Statutory alert: Update on the carriage of bauxite – warning about possible dangers of liquefaction
Applicability: All shipowners and operators involved in the carriage of solid bulk cargoes
As explained in Class News No.13/2016, the IMO published CCC.1/Circ.2 relating to the carriage of bauxite which may liquefy. This was in order to alert shipowners and operators about the risk caused to certain bauxite cargoes from excess moisture - this information is not included in the International Maritime Solid Bulk Cargoes (IMSBC) Code.
Research on the properties of bauxite was triggered by findings from the investigation into the loss of MV Bulk Jupiter, which cost the lives of 18 crewmembers. Extreme caution of all parties involved in the carriage of bauxite is required. The IMO has recently issued a revised circular (CCC.1/Circ.2/Rev.1) relating to the carriage of bauxite which may liquefy, which includes the following:
A draft test procedure for determining the Transportable Moisture Limit (TML) for bauxite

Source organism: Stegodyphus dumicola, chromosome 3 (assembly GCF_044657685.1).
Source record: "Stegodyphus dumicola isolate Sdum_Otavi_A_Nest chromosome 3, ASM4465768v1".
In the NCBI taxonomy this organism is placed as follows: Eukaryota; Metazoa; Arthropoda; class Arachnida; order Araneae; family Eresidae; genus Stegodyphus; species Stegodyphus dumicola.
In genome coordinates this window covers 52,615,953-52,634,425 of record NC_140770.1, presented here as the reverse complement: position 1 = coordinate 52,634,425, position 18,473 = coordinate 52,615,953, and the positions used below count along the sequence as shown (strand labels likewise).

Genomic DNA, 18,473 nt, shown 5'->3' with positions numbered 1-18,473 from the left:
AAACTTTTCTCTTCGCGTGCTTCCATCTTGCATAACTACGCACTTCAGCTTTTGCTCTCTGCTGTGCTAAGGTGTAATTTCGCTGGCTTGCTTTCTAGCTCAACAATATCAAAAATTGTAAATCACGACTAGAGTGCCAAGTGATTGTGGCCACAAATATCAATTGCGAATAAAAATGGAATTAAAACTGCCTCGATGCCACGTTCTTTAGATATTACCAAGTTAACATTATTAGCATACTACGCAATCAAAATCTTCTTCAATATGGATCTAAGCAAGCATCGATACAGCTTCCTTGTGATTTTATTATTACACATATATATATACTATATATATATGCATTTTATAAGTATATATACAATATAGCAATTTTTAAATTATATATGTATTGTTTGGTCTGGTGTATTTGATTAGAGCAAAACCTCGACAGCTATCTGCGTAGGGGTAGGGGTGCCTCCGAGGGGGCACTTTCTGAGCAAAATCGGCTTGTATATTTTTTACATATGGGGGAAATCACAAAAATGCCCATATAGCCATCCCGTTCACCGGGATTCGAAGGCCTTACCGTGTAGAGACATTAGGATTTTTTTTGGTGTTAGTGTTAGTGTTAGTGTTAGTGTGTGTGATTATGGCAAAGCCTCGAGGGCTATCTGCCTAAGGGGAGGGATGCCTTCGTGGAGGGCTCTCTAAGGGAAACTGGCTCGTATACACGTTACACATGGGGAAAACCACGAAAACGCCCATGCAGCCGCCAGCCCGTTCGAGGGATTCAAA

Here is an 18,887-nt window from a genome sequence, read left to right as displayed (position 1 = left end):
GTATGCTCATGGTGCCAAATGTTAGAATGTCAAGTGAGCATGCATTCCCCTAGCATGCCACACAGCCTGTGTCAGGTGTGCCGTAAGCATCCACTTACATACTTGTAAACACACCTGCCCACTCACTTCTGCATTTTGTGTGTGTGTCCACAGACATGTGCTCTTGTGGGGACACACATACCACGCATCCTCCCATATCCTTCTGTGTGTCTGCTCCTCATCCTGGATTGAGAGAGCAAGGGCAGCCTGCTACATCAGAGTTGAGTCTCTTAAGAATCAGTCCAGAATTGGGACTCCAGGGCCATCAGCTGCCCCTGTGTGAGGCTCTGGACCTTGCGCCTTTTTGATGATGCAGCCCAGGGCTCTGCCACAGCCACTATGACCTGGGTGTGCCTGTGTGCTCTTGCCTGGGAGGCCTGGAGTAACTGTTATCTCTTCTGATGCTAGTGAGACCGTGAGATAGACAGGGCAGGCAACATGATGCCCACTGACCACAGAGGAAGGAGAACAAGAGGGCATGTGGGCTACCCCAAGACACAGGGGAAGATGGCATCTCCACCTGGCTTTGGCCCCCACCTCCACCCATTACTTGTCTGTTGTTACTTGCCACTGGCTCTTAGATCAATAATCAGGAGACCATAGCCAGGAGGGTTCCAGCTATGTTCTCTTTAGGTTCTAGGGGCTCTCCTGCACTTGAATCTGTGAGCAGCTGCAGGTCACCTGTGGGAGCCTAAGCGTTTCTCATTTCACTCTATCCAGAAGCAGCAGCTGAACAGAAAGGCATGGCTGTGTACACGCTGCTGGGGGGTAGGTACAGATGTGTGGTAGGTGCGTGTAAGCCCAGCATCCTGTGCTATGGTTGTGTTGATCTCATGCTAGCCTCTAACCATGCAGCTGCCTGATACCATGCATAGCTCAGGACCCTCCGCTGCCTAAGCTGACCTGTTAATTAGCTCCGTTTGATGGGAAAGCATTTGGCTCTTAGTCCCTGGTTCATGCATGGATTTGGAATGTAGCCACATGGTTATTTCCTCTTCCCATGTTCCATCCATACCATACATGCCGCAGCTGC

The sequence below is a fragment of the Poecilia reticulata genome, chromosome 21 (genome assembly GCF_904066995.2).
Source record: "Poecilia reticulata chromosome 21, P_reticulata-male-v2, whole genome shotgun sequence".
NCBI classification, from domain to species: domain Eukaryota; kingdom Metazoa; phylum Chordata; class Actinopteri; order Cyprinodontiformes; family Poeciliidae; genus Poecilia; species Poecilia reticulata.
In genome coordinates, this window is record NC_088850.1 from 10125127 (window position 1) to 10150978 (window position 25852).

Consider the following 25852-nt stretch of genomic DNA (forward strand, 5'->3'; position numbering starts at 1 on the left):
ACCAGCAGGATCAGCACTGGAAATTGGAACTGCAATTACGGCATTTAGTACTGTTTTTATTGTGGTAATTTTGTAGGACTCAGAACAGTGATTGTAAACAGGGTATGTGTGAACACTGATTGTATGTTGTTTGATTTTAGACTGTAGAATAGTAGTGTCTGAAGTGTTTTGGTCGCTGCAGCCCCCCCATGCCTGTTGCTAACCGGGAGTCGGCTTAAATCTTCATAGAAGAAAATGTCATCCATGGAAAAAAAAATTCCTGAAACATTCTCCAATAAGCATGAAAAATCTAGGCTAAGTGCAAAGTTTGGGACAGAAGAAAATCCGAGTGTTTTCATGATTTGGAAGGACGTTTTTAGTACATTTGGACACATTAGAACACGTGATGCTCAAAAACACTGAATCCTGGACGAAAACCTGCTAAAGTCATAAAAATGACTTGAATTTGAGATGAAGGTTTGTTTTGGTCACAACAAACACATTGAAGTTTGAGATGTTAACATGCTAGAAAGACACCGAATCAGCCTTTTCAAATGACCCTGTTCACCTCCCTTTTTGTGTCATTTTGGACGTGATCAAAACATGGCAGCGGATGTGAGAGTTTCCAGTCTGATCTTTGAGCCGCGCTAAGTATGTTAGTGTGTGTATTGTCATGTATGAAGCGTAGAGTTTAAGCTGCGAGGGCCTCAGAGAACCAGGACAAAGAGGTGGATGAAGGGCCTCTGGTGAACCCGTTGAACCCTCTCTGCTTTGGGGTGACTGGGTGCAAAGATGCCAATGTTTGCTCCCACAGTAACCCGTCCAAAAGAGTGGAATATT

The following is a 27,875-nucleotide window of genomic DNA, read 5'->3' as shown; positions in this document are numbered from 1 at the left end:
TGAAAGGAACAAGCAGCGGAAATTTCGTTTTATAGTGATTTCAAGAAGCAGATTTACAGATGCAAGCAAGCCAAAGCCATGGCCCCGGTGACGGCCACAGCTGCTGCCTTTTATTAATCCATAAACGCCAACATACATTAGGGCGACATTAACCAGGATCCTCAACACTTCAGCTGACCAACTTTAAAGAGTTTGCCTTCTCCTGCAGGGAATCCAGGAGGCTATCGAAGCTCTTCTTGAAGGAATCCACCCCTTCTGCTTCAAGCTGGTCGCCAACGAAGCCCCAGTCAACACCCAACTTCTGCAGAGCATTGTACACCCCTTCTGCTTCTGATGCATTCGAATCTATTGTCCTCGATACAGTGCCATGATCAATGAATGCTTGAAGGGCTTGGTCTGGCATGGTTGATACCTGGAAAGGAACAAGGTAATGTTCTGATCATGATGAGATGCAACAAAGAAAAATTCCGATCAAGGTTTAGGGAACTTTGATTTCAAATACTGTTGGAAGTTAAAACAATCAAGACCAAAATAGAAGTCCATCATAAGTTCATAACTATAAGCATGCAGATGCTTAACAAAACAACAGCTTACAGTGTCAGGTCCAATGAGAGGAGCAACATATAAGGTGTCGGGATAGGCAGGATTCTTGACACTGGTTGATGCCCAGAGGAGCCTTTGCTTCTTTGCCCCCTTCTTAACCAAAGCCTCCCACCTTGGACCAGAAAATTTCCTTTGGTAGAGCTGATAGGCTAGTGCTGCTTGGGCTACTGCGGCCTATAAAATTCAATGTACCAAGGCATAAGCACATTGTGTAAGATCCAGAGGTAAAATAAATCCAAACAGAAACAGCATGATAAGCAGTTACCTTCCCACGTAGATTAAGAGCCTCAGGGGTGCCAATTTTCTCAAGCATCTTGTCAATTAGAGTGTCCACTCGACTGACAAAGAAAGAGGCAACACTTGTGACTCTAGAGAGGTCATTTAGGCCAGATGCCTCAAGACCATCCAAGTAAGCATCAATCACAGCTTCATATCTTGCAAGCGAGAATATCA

A draft, new individual schedule for Bauxite of Group A (cargo which may liquefy) having the Bulk Cargo Shipping Name ‘BAUXITE FINES’
Draft amendments to the individual schedule for Bauxite of Group C (cargo which is neither liable to liquefy nor to possess chemical hazards)
The aforementioned draft advice will be included in a future amendment to the IMSBC Code, which is expected to enter into force on 1 January 2021. Until such time, any bauxite cargoes should be classified as Group A or Group C and are to be carried in accordance with the above draft procedures and with subsection 1.3 of the Code.
Guidance on carrying solid bulk cargoes safely
Lloyd’s Register, the UK P&I Club and Intercargo have produced a pocket guide for ship officers and agents who arrange cargoes for loading.
This pocket guide outlines the precautions to be taken before accepting solid bulk cargoes for shipment; sets out procedures for safe loading and carriage; details the primary hazards associated with different types of cargo; and underlines the importance of proper cargo declarations. A quick reference checklist and flowchart summarise the steps to be followed.